Symbolism In Speak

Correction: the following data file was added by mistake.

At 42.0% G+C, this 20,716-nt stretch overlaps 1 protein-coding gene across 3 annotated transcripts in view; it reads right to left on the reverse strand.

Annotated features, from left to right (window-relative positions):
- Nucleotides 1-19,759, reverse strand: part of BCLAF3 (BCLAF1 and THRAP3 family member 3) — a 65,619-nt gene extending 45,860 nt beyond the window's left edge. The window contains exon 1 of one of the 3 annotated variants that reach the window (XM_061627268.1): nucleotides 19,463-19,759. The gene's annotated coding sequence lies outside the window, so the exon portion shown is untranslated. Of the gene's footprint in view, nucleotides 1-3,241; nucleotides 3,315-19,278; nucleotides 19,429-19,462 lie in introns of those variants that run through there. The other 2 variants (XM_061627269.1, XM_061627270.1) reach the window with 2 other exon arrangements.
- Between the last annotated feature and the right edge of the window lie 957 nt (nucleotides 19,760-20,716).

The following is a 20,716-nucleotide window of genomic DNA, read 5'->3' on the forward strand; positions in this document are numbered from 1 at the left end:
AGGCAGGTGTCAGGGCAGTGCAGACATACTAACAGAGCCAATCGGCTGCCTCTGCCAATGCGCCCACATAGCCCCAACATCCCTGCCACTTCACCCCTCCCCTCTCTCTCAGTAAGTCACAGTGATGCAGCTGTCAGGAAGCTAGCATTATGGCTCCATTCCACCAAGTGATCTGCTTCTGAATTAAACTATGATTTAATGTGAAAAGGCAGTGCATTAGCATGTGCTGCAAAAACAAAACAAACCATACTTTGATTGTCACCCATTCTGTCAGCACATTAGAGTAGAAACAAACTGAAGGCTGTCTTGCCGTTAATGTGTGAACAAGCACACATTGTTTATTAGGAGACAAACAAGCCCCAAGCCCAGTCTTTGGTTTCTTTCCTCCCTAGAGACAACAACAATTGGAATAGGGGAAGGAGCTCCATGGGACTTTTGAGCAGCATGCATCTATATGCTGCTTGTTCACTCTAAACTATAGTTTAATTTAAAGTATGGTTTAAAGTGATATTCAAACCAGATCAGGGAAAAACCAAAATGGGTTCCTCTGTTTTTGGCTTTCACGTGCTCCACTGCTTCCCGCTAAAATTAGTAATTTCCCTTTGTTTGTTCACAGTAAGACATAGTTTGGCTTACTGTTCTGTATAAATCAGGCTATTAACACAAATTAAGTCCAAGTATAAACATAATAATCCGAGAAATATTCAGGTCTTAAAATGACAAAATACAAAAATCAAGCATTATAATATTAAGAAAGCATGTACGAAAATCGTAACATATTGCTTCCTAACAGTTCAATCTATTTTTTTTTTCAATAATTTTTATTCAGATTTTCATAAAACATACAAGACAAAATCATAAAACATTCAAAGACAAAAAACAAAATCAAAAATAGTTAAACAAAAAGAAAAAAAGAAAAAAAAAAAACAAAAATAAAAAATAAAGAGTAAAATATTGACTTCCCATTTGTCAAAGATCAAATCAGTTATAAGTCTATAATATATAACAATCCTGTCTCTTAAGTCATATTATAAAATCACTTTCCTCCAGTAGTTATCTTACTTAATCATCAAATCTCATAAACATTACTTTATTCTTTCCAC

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Symbolism in Speak After recently becoming victim to rape, and losing every single friend you ever had, would you be eager to start your freshman year of high school? I certainly would not, and neither does the deeply troubled narrator of Laurie Halse Anderson's novel Speak. This novel takes us through the journey of Melinda Sordino as she struggles, and eventually recovers from the traumatic experiences she has forcefully been put through. Her best friend Rachel, or to better put it, ex best friend questions in English class, "How do you know what he meant to say? I mean, did [Hawthorne] leave another book called 'Symbolism in My Books'? If he didn't then you could just be making all of this up." She doubts the fact that the author of The Scarlet Letter purposely added symbolism to his novel, while her English teacher or “hair woman” as Melinda would call her is sure that he did. Like Hawthorne, Laurie Halse Anderson uses symbolism in the novel to bring Melinda's story to life. She also uses a lot of characterization through this symbolism, to add even further to her book. In art class, Mr. Freeman allows his students to randomly choose a topic from a globe, for which they will spend the entire year trying to bring to meaning to. Melinda is not happy with the simple tree she has selected, and feels it isn't interesting enough for her. “Tree? It's too easy, I learned how to draw a tree in second grade. I reach in for another piece of paper. Mr. Freeman shakes his head. Ah-ah-ah he says. You just chose your destiny. You cant change that.” (pg. 12). Melinda soon learns that this tree isn't as easy as she originally expected. Trees can symbolize many things, but definitely growth and life. Melinda finds it hard to make the tree 'speak' to her, because she is not currently experiencing life or growth, but rather the opposite. She is dieing inside by holding in the
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